LONDON GROVE -- If ever there was a good week to follow the doctors' nutritional advice, it's now.

Thanks to the proper conditions during the winter and a spring that provided sunshine and warmth, the fruits and vegetables are coming on in great quantity in southern Chester County. Everywhere shoppers look, the shelves are overflowing with handsome peppers, corn, tomatoes and root vegetables.

The even better news is that this is the week the freestone peaches are going on the market, having been preceded by two weeks or so of the cling -- the ones that hold so tight to their seeds.

Glen Willow Orchards co-owner Steve Rosazzo said customers start asking about peaches as early as June. 'I tell them to wait until July, but when the cling peaches come, they say they'll wait until the freestones arrive,' he said.

'By the time your paper comes out, the freestones will be here,' he added.

Throughout the weekend the farm markets were crowded with people filling up bags not only with the fresh fruits, but for the vegetables, that were in abundance. The farm stand on the west end of Kennett Square had totally sold out of peaches by 2 p.m. Saturday, and on Sunday morning the parking lot at Pete's Produce in Westtown was full with people crowding around the corn, peaches and tomatoes.

Rosazzo, who closes his Avondale area market during the month of July, was nonetheless harvesting throughout the period, and his crops could be seen at Giant stores and Janssens, to name a few.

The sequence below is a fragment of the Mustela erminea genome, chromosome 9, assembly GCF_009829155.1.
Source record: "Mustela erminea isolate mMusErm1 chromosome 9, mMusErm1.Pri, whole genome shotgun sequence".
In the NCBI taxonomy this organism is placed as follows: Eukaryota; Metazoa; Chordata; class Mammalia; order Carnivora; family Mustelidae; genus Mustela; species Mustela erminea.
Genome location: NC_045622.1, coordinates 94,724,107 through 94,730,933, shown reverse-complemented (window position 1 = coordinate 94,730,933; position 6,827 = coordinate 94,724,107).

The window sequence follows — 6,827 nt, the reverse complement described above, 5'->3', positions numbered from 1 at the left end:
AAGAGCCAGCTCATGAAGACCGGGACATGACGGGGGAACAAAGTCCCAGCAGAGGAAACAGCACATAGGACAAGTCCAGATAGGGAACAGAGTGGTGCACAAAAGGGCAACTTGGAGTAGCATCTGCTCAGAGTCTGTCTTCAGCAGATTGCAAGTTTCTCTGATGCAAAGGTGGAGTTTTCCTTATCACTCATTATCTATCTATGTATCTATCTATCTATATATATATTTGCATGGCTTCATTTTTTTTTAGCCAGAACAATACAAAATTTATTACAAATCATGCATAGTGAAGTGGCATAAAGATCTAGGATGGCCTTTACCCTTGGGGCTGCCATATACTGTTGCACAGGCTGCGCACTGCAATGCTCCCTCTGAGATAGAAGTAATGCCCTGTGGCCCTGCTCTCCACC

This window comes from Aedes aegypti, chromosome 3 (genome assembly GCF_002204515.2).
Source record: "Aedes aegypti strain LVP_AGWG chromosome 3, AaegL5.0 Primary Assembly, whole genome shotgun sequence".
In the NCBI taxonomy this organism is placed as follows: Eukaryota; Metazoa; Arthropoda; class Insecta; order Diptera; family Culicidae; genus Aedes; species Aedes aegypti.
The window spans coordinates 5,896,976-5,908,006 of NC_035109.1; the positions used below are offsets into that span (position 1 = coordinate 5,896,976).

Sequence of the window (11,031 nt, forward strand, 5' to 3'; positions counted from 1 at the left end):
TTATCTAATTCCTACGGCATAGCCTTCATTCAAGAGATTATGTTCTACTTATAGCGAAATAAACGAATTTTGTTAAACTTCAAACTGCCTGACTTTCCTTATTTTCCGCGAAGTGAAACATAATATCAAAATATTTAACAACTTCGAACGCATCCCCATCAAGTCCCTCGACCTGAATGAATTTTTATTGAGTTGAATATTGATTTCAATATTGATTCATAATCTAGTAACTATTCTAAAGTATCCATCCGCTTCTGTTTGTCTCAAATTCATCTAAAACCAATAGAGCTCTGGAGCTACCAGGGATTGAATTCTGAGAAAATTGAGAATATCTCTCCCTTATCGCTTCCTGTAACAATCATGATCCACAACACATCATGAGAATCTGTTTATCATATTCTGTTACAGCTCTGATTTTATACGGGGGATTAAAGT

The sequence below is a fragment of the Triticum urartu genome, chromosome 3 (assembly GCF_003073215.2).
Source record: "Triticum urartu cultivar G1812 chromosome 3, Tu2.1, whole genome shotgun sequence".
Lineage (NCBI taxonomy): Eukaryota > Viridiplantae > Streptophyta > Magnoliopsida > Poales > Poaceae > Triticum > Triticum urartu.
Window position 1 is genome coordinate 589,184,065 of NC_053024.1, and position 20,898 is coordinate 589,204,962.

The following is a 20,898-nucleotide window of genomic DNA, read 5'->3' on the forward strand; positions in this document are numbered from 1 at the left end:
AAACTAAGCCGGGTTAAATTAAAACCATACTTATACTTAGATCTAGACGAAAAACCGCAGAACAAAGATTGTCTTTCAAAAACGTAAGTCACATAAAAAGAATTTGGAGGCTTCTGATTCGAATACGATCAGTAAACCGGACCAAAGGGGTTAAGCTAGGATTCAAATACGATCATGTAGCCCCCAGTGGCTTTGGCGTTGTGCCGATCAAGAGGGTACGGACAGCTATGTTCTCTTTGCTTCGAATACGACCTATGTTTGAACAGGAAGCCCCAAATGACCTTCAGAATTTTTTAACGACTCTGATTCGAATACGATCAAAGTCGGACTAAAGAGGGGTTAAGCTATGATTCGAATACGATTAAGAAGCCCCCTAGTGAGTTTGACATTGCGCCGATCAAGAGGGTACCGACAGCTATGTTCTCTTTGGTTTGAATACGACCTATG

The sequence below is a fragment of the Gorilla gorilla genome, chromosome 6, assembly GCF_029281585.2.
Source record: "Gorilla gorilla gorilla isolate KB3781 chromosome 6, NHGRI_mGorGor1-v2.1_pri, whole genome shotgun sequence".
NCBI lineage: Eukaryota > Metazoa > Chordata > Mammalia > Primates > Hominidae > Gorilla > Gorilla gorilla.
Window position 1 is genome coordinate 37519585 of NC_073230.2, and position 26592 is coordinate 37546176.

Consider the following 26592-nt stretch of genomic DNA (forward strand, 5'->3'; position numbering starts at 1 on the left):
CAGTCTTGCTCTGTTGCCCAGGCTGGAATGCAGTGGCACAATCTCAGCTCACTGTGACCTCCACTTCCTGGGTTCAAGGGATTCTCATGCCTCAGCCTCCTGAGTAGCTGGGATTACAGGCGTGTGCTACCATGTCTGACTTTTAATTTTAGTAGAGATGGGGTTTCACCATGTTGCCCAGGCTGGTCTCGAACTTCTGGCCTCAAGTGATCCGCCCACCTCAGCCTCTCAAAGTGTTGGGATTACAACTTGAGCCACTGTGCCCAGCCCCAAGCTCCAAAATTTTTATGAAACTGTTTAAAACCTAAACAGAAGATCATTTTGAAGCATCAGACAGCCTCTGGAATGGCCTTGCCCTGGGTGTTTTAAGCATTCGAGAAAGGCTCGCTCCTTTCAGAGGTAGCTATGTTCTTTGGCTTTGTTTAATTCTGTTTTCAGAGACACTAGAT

Why is it such a good growing year?

Although many in the regions were more than happy to bid the past winter adieu, Rosazzo said it was OK for the crops. 'It wasn't a bad winter. It stayed cold and we didn't get a lot of fluctuation. Then we had a mild spring,' he said.

Now the fruit is coming on rich and sweet. That's because there's been plenty of sun and heat this summer, which releases the sugars, he said.

Everything is good except there's been a little beetle problem this year, he added.

Diego Medina who farms in West Marlborough and operates the farm stand at routes 926 and 82 in Willowdale is likewise pleased with the season.

He said the tomatoes came a little late, with the early arrivals in the region coming from New Jersey. 'I opened up on July 2, and most of it was from Jersey,' he said.

Now, however, the crops are his own. 'The yellow and green zucchini are good and the local corn is here,' he said.

He's not complaining, although he said his corn could use a little more rain.

One thing that's coming on strong is the cucumbers. 'We have them coming out our ears,' Medina said.

Meanwhile, the cars were stopping at the farm stand at the west end of Cypress Street. The workers there said things have been good, especially anything they pick from under the earth.

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